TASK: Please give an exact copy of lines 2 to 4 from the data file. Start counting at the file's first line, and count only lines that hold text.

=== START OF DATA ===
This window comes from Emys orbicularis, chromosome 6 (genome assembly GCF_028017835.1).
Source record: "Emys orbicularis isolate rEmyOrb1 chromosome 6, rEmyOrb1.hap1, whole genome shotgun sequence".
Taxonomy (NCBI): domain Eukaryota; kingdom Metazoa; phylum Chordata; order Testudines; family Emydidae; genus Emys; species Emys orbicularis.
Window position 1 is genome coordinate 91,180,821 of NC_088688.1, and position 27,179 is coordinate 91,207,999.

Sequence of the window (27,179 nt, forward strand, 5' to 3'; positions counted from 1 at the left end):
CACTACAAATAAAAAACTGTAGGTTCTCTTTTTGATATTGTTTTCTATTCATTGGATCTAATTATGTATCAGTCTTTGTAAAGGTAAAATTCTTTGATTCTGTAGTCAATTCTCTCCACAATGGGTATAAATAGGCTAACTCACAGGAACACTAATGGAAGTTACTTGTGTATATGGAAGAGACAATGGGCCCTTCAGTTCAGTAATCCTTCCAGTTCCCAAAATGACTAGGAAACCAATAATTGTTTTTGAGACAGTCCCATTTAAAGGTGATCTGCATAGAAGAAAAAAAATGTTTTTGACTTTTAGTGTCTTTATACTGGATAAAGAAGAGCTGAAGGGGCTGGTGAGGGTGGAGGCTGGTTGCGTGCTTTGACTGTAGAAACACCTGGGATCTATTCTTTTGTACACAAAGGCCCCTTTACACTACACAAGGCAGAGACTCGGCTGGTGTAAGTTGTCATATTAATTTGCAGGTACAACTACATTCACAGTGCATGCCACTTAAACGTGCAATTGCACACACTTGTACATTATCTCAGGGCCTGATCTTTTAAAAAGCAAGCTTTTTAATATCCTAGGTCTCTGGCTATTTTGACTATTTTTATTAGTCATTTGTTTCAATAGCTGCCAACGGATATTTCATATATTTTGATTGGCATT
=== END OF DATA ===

Source record: "Emys orbicularis isolate rEmyOrb1 chromosome 6, rEmyOrb1.hap1, whole genome shotgun sequence".
Taxonomy (NCBI): domain Eukaryota; kingdom Metazoa; phylum Chordata; order Testudines; family Emydidae; genus Emys; species Emys orbicularis.
Window position 1 is genome coordinate 91,180,821 of NC_088688.1, and position 27,179 is coordinate 91,207,999.